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The Roetz Life Is a Circular, High-Tech e-Bike That Will Last a Lifetime
Riding a bicycle is many times better for the environment than driving a car, but it’s far from the green means of transport it’s often presented as. That’s mostly because of the recent high volume of production, which translates into high waste.

The Roetz Life Is a Circular, High-Tech e-Bike That Will Last a Lifetime

The Roetz Life e-bike claims to be fully circular, will last a lifetime because of itThe Roetz Life e-bike claims to be fully circular, will last a lifetime because of itThe Roetz Life e-bike claims to be fully circular, will last a lifetime because of itThe Roetz Life e-bike claims to be fully circular, will last a lifetime because of itThe Roetz Life e-bike claims to be fully circular, will last a lifetime because of itThe Roetz Life e-bike claims to be fully circular, will last a lifetime because of itThe Roetz Life e-bike claims to be fully circular, will last a lifetime because of itThe Roetz Life e-bike claims to be fully circular, will last a lifetime because of itThe Roetz Life e-bike claims to be fully circular, will last a lifetime because of it
Put simply, bicycle waste has grown exponentially with the recent boom in two-wheeler popularity. In the Netherlands, for instance, where there are more bicycles than people riding them, over one million bikes become waste on a yearly basis, many of them not ridden once. In this context, no amount of pollution-free cycling can make up for the waste.

As such, it’s clear that a new approach is needed, one where waste is reduced as much as possible. Roetz, a bicycle maker from Amsterdam, has spent the last three years working on what they call the “perfect” circular bike, and they believe they have it in the Roetz Life e-bike. The Life is an electric bicycle that will last you a lifetime thanks to a modular design and circularity, which means it will be good both for you (and your wallet) and the environment.

Technically, no bicycle lasts a lifetime – or for that matter, any other thing. The Life is built around a sturdy, two-piece stainless steel frame and integrates several “modules,” which means that you can build the bike of your dreams in the configurator and then change whatever module you want as time goes on.

Modularity ensures a quick fix time, and Roetz promises “next day fix” and unlimited service with ownership, by simply swapping out the modules that have malfunctioned, whether it’s a motor, the battery, or even a flat tire. Modularity also ensures that you can adapt your bike to your changing needs – for example, by turning it into a longtail cargo bike as the family expands and you need something to do the daily drop-off with.

Circularity means that all parts will be recycled and remanufactured, down to the battery packs. Every little part from the Life can be reused, thus ensuring that its lifecycle truly lasts a lifetime and effectively reducing waste. The Roetz service cuts down the middle man and, most importantly, waiting times and expenses for a fix, whatever its nature.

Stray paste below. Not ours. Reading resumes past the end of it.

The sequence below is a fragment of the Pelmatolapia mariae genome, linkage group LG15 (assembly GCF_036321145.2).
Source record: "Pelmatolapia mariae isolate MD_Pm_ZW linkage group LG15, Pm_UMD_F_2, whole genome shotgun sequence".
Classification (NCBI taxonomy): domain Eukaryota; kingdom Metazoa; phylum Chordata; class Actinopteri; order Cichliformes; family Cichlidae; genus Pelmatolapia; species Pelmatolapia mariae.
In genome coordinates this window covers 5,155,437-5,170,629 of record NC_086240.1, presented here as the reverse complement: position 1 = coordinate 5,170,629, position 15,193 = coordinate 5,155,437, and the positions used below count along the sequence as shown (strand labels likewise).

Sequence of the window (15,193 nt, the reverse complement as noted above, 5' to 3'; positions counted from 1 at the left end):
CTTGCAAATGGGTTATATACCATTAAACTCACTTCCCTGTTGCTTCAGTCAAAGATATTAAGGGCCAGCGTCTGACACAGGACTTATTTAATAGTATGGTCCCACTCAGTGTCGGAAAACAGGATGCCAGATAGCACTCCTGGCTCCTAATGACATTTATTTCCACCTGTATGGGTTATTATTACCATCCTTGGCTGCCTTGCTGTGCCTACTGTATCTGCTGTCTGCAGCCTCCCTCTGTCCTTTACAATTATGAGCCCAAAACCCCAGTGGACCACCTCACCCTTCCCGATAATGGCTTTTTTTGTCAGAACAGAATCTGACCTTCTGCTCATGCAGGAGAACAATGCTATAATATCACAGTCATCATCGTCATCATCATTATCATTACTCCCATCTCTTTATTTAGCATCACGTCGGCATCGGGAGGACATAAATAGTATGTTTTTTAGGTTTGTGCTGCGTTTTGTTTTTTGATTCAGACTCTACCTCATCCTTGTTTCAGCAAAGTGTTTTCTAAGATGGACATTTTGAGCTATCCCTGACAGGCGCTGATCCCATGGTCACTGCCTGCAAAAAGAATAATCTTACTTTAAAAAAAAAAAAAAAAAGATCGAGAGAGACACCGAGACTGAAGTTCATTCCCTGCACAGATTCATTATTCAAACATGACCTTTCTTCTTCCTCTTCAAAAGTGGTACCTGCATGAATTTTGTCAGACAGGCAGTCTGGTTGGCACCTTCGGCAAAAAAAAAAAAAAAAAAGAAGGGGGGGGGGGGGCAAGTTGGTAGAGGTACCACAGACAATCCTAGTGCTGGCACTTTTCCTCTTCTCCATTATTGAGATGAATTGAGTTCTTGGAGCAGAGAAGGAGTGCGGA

The Life is designed to be smart, too. Roetz integrates it in a “smart nervous system” that anticipates malfunctions long before the rider becomes aware of them, so swaps and fixes are done without dead times. The monitoring system includes tire pressure monitoring, so Roetz promises no more flat tires.

Power comes from a Roetz mid-drive motor of unknown specifications, paired with either a 500 Wh or 840 Wh keyless removable battery, with a per-charge range of up to 180 km (112 miles) in Eco mode. Roetz says more battery options will be offered after the initial batch of deliveries, with details to be released ahead of their availability.

The list of features includes 7-speed automatic shifting, hydraulic brakes, industry-grade drive belt for easy maintenance, Schwalbe Big Ben tires, electronic lock and anti-theft GPS protection, and the patented Roetz monitoring system, which also checks motor and brake wear, and battery life.

“By choosing Roetz Life, you help prevent waste problems of the future,” Tiemen ter Hoeven, the founder of Roetz, says. So what does this mean exactly for the end consumer? It means buying into a system that promises to take care of every problem you might have with the bike and to recirculate the replaced parts so that fewer of them are produced.

In exact figures, it means paying €3,750 ($3,700 at the current exchange rate) for a Life e-bike or pledging a monthly fee for membership for 12, 24, or 36 months. The longer the membership, the lower the monthly fee, with the 36-month option costing €96 ($94.3) a month. We reached out to Roetz to inquire whether there’s any difference in service between the two plans and whether shipping outside the Netherlands is possible, and we will update the story when we hear back.

Pre-orders are now underway with a €100 ($98.2) deposit for ownership, with the timeline including a February 2023 delivery. Just in time to start preparing for spring riding season.



Editor's note: This article was not sponsored or supported by a third-party.

 
 
 
 
 

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